Seasonal workers may work overtime hours due to operational needs. They are entitled to overtime pursuant to employment standards legislation. However, you can minimize overtime by signing an averaging agreement with your employee.
Do Seasonal Workers get Sick Pay?
Employees may be entitled to sick pay if they meet the requirements according to the applicable employment standards legislation. For example, seasonal workers in British Columbia are entitled to five paid sick days after 90 days of consecutive employment.
However, in Ontario, Alberta, Saskatchewan, Manitoba, New Brunswick, Nova Scotia, and Newfoundland & Labrador, seasonal workers are not entitled to sick pay unless stated in their employment contract.
Do Seasonal Workers Get Paid for Statutory Holidays?
Seasonal workers are entitled to statutory holiday pay in accordance with the applicable employment standards legislation. Each jurisdiction calculates statutory holidays differently.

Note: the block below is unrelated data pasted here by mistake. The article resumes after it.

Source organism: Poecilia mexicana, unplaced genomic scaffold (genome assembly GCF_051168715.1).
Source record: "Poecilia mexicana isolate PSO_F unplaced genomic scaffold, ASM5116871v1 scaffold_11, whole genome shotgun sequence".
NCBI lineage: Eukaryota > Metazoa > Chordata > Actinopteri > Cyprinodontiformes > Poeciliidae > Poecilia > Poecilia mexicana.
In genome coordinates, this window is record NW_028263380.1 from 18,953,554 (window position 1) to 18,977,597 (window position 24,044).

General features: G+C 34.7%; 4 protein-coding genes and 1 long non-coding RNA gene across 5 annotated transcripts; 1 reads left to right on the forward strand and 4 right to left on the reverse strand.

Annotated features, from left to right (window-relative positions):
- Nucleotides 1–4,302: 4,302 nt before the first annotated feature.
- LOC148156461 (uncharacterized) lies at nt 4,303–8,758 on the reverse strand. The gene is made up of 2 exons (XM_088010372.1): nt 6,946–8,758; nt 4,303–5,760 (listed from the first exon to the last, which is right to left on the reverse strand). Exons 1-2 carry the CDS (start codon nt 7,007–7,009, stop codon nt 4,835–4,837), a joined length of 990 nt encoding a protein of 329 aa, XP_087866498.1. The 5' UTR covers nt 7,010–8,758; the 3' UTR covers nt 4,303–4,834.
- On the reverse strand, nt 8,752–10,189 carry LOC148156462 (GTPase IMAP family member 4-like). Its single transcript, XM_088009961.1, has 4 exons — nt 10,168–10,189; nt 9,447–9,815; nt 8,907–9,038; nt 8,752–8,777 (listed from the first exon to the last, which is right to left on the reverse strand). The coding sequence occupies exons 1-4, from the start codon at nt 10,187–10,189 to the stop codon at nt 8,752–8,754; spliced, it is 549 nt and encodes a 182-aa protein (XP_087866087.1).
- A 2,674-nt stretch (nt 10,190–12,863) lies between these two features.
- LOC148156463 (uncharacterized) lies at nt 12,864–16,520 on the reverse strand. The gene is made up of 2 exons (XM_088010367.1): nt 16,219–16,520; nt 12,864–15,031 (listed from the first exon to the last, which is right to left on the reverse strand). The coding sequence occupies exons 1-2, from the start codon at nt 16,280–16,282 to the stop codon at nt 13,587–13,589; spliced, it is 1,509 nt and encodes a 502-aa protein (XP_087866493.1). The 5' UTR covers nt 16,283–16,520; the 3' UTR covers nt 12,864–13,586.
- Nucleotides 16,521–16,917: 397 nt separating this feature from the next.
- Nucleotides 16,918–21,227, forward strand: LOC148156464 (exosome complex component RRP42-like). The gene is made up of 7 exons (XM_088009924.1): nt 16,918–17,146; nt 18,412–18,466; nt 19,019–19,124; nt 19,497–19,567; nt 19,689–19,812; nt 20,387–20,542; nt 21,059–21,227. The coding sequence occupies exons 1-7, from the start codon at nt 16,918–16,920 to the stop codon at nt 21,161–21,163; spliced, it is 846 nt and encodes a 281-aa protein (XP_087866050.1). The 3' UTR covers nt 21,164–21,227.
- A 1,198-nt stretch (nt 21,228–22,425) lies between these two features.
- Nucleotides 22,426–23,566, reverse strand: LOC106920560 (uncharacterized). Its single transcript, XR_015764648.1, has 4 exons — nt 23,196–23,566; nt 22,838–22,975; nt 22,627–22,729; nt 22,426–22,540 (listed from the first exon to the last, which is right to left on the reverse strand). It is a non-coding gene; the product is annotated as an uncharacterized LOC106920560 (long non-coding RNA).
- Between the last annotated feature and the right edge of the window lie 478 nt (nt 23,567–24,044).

In Ontario, a seasonal worker working for a retail business may refuse to work on a public holiday even if they agreed to in their employment contract. However, the employee must provide the employer at least 48 hours’ notice.
How to Hire Seasonal Workers
There are various recruitment methods to hire seasonal workers. When hiring season workers, it is important to:
- Write a Clear Job Description: You should identify if the position is full-time, part-time, or seasonal work.
- Hire Early: It is important to hire seasonal workers before the peak season. This gives you enough time to train and integrate seasonal workers into your business.